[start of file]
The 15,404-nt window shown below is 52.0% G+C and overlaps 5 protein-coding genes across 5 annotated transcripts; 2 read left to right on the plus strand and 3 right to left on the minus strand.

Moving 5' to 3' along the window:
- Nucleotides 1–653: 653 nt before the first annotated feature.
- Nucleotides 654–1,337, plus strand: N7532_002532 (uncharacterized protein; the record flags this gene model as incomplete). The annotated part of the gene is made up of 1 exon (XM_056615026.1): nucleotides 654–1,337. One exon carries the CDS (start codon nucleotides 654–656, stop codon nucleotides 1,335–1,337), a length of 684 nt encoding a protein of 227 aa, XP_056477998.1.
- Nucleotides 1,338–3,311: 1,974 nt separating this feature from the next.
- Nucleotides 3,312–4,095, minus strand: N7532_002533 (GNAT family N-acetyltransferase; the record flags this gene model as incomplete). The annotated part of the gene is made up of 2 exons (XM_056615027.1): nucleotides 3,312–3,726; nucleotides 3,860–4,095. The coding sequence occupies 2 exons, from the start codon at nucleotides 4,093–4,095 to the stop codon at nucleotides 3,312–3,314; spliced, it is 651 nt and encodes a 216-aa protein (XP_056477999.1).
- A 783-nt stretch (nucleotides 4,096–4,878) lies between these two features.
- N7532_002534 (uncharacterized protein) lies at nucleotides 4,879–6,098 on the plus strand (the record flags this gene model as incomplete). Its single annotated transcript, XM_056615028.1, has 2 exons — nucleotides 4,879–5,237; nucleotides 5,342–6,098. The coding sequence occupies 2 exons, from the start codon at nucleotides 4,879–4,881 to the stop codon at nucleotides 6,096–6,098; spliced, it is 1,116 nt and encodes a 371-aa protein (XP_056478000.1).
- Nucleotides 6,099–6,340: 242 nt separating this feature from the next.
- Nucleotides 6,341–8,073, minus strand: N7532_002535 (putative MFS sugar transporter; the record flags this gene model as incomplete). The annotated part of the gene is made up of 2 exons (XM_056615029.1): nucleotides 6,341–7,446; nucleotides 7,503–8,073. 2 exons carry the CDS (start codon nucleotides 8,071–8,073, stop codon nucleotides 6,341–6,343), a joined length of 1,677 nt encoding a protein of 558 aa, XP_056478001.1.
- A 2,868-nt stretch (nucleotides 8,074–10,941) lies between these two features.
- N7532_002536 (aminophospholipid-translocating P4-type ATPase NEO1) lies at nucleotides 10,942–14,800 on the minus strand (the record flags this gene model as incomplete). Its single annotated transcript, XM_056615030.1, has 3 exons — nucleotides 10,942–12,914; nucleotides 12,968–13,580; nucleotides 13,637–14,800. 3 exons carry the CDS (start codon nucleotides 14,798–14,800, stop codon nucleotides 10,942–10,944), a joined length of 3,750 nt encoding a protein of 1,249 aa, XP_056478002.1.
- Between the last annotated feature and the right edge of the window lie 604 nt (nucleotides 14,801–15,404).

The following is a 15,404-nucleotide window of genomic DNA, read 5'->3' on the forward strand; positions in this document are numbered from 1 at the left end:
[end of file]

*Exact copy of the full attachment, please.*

The 15,404-nt window shown below is 52.0% G+C and overlaps 5 protein-coding genes across 5 annotated transcripts; 2 read left to right on the plus strand and 3 right to left on the minus strand.

Moving 5' to 3' along the window:
- Nucleotides 1–653: 653 nt before the first annotated feature.
- Nucleotides 654–1,337, plus strand: N7532_002532 (uncharacterized protein; the record flags this gene model as incomplete). The annotated part of the gene is made up of 1 exon (XM_056615026.1): nucleotides 654–1,337. One exon carries the CDS (start codon nucleotides 654–656, stop codon nucleotides 1,335–1,337), a length of 684 nt encoding a protein of 227 aa, XP_056477998.1.
- Nucleotides 1,338–3,311: 1,974 nt separating this feature from the next.
- Nucleotides 3,312–4,095, minus strand: N7532_002533 (GNAT family N-acetyltransferase; the record flags this gene model as incomplete). The annotated part of the gene is made up of 2 exons (XM_056615027.1): nucleotides 3,312–3,726; nucleotides 3,860–4,095. The coding sequence occupies 2 exons, from the start codon at nucleotides 4,093–4,095 to the stop codon at nucleotides 3,312–3,314; spliced, it is 651 nt and encodes a 216-aa protein (XP_056477999.1).
- A 783-nt stretch (nucleotides 4,096–4,878) lies between these two features.
- N7532_002534 (uncharacterized protein) lies at nucleotides 4,879–6,098 on the plus strand (the record flags this gene model as incomplete). Its single annotated transcript, XM_056615028.1, has 2 exons — nucleotides 4,879–5,237; nucleotides 5,342–6,098. The coding sequence occupies 2 exons, from the start codon at nucleotides 4,879–4,881 to the stop codon at nucleotides 6,096–6,098; spliced, it is 1,116 nt and encodes a 371-aa protein (XP_056478000.1).
- Nucleotides 6,099–6,340: 242 nt separating this feature from the next.
- Nucleotides 6,341–8,073, minus strand: N7532_002535 (putative MFS sugar transporter; the record flags this gene model as incomplete). The annotated part of the gene is made up of 2 exons (XM_056615029.1): nucleotides 6,341–7,446; nucleotides 7,503–8,073. 2 exons carry the CDS (start codon nucleotides 8,071–8,073, stop codon nucleotides 6,341–6,343), a joined length of 1,677 nt encoding a protein of 558 aa, XP_056478001.1.
- A 2,868-nt stretch (nucleotides 8,074–10,941) lies between these two features.
- N7532_002536 (aminophospholipid-translocating P4-type ATPase NEO1) lies at nucleotides 10,942–14,800 on the minus strand (the record flags this gene model as incomplete). Its single annotated transcript, XM_056615030.1, has 3 exons — nucleotides 10,942–12,914; nucleotides 12,968–13,580; nucleotides 13,637–14,800. 3 exons carry the CDS (start codon nucleotides 14,798–14,800, stop codon nucleotides 10,942–10,944), a joined length of 3,750 nt encoding a protein of 1,249 aa, XP_056478002.1.
- Between the last annotated feature and the right edge of the window lie 604 nt (nucleotides 14,801–15,404).

The following is a 15,404-nucleotide window of genomic DNA, read 5'->3' on the forward strand; positions in this document are numbered from 1 at the left end: